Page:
Since it comes with the most recent Android operating system — 4.4 KitKat — pre-installed, the Moto E is quick out of the gate. From then on out, it never looks back.
The OS interface runs extremely smoothly and is a joy to use.
Image and video-heavy apps such as Instagram, Facebook and Twitter all took a second load timelines as we were quickly swiping through them. But for general browsing, this is not an issue.
Meanwhile, when performing multiple tasks such as app downloads, updates, and playing YouTube clips, it took a few seconds to open, and still all the video images didn’t appear.
However, the same waiting time can affect most handsets — even high- end devices — so it’s hardly a major complaint.
Most apps run smoothly on the handset and web pages load in a sufficiently acceptable time.
If you mostly use a phone for those things, the affordable Moto E is the perfect option. Its cheap price also makes it an attractive smartphone for first-time buyers such as younger users who are more likely to use the device for gaming. Unfortunately, this is where the Moto E slips up a little.
Its 1.2GHz processor means that while it can handle powerful titles — such as the large racing game Sonic All-Stars Racing Transformed — the frame rate is slower compared to high-end devices with better chips. Additionally, we downloaded the high-end racing game Real Racing 3 and the device didn’t have enough built- in storage to update and load the title.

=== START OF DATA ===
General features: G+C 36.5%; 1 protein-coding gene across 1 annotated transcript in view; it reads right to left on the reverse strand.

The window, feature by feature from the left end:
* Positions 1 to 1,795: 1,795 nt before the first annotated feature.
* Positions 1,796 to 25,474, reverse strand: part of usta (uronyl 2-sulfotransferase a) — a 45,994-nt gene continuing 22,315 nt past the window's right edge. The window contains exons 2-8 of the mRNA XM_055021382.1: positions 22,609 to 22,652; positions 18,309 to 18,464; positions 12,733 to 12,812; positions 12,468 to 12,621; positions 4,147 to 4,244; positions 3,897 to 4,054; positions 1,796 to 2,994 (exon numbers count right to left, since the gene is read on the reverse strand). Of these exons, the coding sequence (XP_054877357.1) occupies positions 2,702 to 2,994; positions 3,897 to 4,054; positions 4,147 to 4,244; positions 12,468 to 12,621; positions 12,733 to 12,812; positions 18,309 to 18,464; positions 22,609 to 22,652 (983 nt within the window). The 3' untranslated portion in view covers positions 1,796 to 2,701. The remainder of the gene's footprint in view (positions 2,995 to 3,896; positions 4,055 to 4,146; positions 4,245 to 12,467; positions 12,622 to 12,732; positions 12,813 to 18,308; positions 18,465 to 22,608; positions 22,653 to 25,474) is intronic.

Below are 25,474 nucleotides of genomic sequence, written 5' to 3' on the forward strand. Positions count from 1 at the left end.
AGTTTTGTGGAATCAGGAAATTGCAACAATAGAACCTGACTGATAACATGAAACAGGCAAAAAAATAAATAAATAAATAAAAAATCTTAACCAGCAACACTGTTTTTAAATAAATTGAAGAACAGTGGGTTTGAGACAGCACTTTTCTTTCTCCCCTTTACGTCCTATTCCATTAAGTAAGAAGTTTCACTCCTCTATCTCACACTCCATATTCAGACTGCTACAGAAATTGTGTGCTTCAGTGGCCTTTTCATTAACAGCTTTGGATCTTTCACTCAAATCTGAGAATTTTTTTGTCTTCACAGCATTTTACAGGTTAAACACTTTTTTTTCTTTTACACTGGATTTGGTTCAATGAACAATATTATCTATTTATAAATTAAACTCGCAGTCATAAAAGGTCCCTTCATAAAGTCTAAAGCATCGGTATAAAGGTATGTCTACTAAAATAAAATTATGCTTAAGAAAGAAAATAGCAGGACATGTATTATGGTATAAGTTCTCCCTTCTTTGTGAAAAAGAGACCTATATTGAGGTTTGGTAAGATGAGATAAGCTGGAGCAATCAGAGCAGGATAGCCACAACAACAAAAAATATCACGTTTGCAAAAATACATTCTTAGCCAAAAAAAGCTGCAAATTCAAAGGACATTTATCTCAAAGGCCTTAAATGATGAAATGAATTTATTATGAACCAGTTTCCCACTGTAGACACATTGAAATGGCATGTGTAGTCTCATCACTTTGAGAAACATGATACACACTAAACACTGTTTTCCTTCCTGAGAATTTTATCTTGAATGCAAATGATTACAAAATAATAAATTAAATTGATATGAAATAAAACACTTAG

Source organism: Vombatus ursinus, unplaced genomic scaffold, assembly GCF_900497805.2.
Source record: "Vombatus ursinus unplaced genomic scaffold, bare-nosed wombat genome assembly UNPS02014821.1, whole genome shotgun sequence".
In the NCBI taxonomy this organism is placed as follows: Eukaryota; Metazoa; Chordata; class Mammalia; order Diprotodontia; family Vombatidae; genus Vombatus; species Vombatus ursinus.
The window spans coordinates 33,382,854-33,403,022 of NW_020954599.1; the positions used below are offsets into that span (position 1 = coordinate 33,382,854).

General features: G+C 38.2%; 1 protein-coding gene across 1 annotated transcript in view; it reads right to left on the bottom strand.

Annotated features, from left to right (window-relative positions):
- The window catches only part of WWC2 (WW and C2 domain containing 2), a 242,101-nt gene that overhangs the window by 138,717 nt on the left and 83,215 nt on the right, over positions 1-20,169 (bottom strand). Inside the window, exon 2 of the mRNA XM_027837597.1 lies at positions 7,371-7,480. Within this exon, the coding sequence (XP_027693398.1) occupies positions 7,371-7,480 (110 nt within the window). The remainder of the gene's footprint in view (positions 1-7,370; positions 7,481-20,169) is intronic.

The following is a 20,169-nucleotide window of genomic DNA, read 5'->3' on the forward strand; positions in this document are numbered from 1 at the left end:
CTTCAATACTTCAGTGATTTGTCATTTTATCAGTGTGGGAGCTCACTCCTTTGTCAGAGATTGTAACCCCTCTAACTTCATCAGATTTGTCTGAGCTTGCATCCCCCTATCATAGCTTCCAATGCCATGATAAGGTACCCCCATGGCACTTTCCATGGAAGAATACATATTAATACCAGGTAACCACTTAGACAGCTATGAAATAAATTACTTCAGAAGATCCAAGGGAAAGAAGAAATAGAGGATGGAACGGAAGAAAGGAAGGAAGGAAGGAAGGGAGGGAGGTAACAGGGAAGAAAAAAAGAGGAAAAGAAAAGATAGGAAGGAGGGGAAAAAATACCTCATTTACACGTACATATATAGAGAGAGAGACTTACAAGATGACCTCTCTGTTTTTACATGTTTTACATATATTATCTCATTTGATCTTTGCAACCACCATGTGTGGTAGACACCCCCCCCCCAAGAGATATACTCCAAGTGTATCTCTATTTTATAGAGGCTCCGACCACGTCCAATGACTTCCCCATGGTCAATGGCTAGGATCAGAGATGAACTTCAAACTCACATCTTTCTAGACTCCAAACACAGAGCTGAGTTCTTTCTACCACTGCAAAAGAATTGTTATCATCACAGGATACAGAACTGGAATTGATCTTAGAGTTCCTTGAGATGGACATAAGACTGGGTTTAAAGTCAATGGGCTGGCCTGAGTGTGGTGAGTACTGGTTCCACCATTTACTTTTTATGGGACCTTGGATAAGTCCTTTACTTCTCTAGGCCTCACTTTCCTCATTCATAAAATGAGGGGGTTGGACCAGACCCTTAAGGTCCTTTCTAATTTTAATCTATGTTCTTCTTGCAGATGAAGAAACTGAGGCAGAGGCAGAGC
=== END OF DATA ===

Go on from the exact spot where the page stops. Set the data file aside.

A less powerful game like the endless runner Jetpack Joyride performed perfectly well. Hardcore mobile gamers looking to play more powerful titles may want to seek out a device with a punchier processor, though that will obviously come at a higher price.
The Moto E is seriously lacking unique features, but for a price as low as this, cutbacks need to be made.
There is no front-facing camera and the rear- facing snapper has a poor 5-megapixel capacity and no real functionality settings. Meanwhile, video recording quality is unimpressive at 854 x 480 pixels and 30 frames per second. The camera is not great for capturing anything too detailed or panoramic.
The touch controls allow you to tap anywhere on the screen to take a snap, which again emphasises that this low-grade camera is better suited to taking multiple generic shots — perhaps as visual notes — rather than anything too detailed.
Despite a lack of features and some gaming constraints due to its processor, the Moto E works fine for most tasks.
Its operating system interface is as smooth as you will find on high-end devices and it only lags behind those same handsets very slightly when it comes to using apps and web browsing.
Its overall smooth performance and general usability mean that it is even worth a consideration for fans of more expensive devices.
For the price, you’ll be hard pressed to find another smartphone that runs as smoothly as the Moto E. For everyday tasks such as web browsing, using apps, watching videos and low-end gaming, it’s faultless. A joy to use.